Scope Creep: Winchester Mystery House Projects

There are some projects that I like to call, “Winchester Mystery House Projects.” For those of you who aren’t near San Jose, California, here’s the Winchester Mystery House.

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As the story goes, Sarah Winchester was the sole heir to the Winchester Rifle fortune in the late 1800s. She was convinced that she was haunted by the spirits of people killed by Winchester rifles. A medium told her she could appease the spirits if she bought a fixer-upper house and never stopped working on it. Living in the chaos and noise of 24-hour-a-day building is what the medium suggested. So she did it.

Building ran 24 hours a day for 38 years. That’s not a typo. “The Sprawling mansion contained 160 rooms, 2,000 doors, 10,000 windows, 47 stairways, 47 fireplaces, 13 bathrooms, and 6 kitchens.” Rooms were built and rebuilt. Some stairs and doorways go nowhere.

You call it “scope creep.” When it gets bad, we call it “Winchester Mystery House.”

We’ve all had projects that just don’t seem to stick to their original timing, scope, tasks, or sometimes even intentions and goals. Projects that miss deadlines and just need a few more rounds of changes. You send the final version, but wait, we need this committee to review it, and we’ll get back to you with feedback.

When it feels out of control and dates just keep getting pushed out, that’s a Winchester Mystery House Project. The project that never seems to have an end. The project that SHOULD be broken or reorganized into more phases, but the client is SURE this all needs to be added to this phase… but didn’t tell you that ahead of time (like when you were writing the SOW).

Try telling a client their project will be the Winchester Mystery House if they insist on adding all of those new tasks to the current project or phase. That gets attention.

I find that clients are able to take this in the half-comedy way in which we mean it. They get the message and can smile with us at the idea of the house that was never done being built somehow being similar to their project. We’ve been able to solve this so well that we nearly never see Winchester Mystery House projects anymore.

How can an agency solve this?

You may not be able to save the project you’re struggling with now. But here are elements you can put into place at your agency for the future.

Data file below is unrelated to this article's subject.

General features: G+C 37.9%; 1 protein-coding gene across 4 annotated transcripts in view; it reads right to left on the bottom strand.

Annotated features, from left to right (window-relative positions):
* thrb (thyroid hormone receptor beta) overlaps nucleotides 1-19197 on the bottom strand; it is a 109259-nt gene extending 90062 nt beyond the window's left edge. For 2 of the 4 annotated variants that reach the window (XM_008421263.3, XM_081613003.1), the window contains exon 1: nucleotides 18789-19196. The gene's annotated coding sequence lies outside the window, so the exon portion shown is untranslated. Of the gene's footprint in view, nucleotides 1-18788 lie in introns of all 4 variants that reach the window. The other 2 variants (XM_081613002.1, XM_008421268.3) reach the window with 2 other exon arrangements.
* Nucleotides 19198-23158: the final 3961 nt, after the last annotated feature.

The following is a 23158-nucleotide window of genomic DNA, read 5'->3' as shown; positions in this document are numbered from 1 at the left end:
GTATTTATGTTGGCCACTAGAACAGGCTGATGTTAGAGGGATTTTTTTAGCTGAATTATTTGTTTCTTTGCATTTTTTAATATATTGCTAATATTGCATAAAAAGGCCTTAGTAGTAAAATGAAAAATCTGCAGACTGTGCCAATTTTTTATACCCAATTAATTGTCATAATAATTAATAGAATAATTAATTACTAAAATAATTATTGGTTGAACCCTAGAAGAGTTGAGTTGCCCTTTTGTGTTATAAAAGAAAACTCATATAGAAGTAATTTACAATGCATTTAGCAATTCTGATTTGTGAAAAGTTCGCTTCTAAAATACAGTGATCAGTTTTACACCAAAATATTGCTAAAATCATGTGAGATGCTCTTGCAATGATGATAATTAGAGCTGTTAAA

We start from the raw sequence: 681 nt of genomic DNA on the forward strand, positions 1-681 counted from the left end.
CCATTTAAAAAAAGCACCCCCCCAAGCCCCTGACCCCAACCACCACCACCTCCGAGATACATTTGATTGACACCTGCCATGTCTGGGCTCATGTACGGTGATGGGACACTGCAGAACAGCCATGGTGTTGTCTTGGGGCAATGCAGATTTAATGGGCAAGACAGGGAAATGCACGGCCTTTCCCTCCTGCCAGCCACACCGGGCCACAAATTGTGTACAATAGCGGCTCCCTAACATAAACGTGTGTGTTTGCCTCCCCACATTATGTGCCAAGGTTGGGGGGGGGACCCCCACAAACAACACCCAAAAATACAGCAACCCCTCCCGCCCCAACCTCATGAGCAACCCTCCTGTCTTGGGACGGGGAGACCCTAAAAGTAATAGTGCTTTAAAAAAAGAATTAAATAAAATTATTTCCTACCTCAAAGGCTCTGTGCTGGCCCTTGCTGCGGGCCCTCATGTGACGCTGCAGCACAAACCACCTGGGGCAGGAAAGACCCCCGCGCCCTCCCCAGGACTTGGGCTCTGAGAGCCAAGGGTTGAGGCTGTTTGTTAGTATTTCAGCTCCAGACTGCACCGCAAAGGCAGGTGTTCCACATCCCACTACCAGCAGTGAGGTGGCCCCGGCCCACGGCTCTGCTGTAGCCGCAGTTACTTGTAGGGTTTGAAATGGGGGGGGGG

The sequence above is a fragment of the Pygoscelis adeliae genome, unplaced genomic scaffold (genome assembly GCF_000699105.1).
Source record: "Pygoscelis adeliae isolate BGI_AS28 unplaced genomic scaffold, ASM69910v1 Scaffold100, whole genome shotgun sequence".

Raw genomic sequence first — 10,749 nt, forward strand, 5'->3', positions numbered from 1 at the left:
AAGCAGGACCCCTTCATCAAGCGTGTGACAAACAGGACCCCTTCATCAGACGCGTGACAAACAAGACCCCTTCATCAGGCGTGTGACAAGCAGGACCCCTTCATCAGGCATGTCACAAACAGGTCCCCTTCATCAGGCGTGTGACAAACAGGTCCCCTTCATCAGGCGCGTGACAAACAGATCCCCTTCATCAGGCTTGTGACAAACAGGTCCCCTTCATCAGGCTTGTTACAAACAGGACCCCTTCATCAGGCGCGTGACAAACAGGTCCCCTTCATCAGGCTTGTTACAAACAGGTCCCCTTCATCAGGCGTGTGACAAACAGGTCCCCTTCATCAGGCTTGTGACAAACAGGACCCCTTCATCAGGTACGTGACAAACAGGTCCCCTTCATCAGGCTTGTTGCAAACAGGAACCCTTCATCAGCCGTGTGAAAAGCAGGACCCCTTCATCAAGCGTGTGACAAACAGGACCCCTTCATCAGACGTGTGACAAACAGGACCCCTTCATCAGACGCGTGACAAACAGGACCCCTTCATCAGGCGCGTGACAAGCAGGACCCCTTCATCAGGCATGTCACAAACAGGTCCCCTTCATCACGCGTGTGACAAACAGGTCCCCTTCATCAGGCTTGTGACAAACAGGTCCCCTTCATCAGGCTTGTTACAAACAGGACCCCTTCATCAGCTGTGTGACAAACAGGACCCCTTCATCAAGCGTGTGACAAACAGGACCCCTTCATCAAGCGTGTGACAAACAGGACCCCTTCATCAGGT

Reign in salespeople.

If your agency has traditional sales people, they need to make sure they are writing up non-vague proposals that have very clear boundaries. No contract should be so vague that a client thinks he doesn’t have to pay for extra work. I can’t tell you how many agencies have privately told me, “Well, if this takes longer, we just have to eat it.” You don’t have to.

Stop doing mini-rounds of revisions.

Some clients are hoping you’ll make “these” changes while they wait for feedback from another department or stakeholder. You don’t have to do that. Your documentation can say that a round of changes is one set of tasks done at once, and the client shouldn’t provide “consolidated feedback” until they have heard from everybody who has a say.

I’ve seen agencies afraid of the “preview” a stakeholder wanted before a presentation of a round of changes. The agency was sure the stakeholder would ask for more changes, thereby creating a “mini-round” that the contract didn’t say could cost extra. Open the door of vagueness and clients will happily walk through. You would too.

At Ptype, we charge by the hour for work. If a client wants 100 mini or full rounds of revisions, that’s fine by us; they’re paying for that time. We push for complete consolidated feedback, but sometimes, you just can’t get that in a timely fashion from everybody who is involved. There’s no way we’ll need to “eat it.” Extra rounds or mini-rounds might push the timing, but if the client is OK with it, then we’ll happy do more work and get paid to do it.

Stop sending things that say “final” when they don’t have final approval.

Sending something that says “final” that isn’t really final adds to frustration. If it says Round 3 or Round 4, people can say yeah, that’s what it was. When it says FINAL and then there’s Round 4, I’ve watched attitudes shift and be negative. It can also kill morale to see a folder with three different versions all called FINAL.

Save yourself the negative connotations a non-final FINAL round can have by numbering rounds. When the client approves and you are delivering that final version, THEN name it final.

Better contracts.

Make sure your clients are signing contracts. No handshake deals. Make sure the clear SOW is in the contract and the contract details what happens when a project changes or grows.

It’s better for everybody.

No surprises for you, none for the client. Setting expectations properly can help you avoid Winchester Mystery House projects.

Delta CX author | Customer Experience Strategist, Architect, Speaker, Trainer. “The Mary Poppins of CX & UX.” Learn more at DeltaCX.com and Pty.pe.

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